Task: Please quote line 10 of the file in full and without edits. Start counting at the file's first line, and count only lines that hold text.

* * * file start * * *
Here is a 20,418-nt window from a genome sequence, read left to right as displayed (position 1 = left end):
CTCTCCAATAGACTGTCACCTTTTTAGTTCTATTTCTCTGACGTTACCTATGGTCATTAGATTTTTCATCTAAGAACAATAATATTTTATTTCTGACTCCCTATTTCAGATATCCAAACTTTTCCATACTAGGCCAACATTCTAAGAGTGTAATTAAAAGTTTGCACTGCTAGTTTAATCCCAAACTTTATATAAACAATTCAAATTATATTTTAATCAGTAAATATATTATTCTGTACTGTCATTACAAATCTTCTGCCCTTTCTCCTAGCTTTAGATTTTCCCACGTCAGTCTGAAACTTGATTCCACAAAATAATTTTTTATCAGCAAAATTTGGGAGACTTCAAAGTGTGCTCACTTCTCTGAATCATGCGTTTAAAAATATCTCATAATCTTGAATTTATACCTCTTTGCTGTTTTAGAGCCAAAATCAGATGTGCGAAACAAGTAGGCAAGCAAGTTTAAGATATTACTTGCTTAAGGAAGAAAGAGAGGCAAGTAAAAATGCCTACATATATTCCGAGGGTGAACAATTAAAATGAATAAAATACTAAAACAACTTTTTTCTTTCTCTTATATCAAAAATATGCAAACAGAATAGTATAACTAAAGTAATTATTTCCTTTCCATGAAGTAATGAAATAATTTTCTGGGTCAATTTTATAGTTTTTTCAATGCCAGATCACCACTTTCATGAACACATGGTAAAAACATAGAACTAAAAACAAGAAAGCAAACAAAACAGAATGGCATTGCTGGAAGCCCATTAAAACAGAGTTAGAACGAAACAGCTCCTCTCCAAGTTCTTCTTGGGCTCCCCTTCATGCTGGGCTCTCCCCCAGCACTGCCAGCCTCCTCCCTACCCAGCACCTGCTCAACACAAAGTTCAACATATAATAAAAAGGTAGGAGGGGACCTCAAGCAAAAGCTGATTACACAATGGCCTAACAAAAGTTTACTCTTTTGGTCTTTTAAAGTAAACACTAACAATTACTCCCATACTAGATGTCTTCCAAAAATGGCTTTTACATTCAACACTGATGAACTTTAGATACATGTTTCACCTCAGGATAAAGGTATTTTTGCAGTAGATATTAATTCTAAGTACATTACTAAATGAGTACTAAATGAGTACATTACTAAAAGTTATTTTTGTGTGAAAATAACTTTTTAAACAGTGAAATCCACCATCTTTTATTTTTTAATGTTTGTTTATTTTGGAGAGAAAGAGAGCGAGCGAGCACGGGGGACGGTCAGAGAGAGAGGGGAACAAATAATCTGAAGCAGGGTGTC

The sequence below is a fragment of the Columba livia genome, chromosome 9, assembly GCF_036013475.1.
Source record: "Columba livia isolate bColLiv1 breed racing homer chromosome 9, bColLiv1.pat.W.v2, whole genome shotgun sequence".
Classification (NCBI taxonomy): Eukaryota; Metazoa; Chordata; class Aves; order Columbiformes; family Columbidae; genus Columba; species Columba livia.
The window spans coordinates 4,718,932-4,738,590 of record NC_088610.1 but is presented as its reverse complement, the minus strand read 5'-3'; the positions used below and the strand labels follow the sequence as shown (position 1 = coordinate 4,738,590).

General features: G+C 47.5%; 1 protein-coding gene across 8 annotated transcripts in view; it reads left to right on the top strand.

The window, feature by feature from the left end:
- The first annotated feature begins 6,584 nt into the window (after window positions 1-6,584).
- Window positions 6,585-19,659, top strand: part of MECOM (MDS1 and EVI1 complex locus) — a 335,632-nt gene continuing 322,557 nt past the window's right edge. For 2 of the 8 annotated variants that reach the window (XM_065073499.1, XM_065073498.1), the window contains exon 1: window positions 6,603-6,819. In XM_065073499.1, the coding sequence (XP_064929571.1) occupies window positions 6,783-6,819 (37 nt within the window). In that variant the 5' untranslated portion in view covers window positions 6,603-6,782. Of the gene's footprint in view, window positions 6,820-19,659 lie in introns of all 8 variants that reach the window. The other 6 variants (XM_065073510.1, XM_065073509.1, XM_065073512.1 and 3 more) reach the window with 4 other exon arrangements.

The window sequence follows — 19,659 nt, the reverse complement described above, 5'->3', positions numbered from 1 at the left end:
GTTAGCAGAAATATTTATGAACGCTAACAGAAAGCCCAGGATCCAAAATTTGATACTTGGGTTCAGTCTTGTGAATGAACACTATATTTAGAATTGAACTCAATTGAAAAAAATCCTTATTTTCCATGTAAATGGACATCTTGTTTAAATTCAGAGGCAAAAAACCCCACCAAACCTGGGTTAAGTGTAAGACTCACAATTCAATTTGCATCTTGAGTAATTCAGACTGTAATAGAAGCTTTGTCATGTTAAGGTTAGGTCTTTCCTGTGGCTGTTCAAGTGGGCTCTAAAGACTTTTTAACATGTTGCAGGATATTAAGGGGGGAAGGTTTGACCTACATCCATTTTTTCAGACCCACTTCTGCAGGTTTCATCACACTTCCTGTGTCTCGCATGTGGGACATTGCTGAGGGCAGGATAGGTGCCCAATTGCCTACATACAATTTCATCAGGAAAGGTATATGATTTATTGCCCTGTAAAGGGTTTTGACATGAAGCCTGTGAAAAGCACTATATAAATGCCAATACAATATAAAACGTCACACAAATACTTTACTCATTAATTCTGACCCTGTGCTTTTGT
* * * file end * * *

- Window positions 6,585-19,659, top strand: part of MECOM (MDS1 and EVI1 complex locus) — a 335,632-nt gene continuing 322,557 nt past the window's right edge. For 2 of the 8 annotated variants that reach the window (XM_065073499.1, XM_065073498.1), the window contains exon 1: window positions 6,603-6,819. In XM_065073499.1, the coding sequence (XP_064929571.1) occupies window positions 6,783-6,819 (37 nt within the window). In that variant the 5' untranslated portion in view covers window positions 6,603-6,782. Of the gene's footprint in view, window positions 6,820-19,659 lie in introns of all 8 variants that reach the window. The other 6 variants (XM_065073510.1, XM_065073509.1, XM_065073512.1 and 3 more) reach the window with 4 other exon arrangements.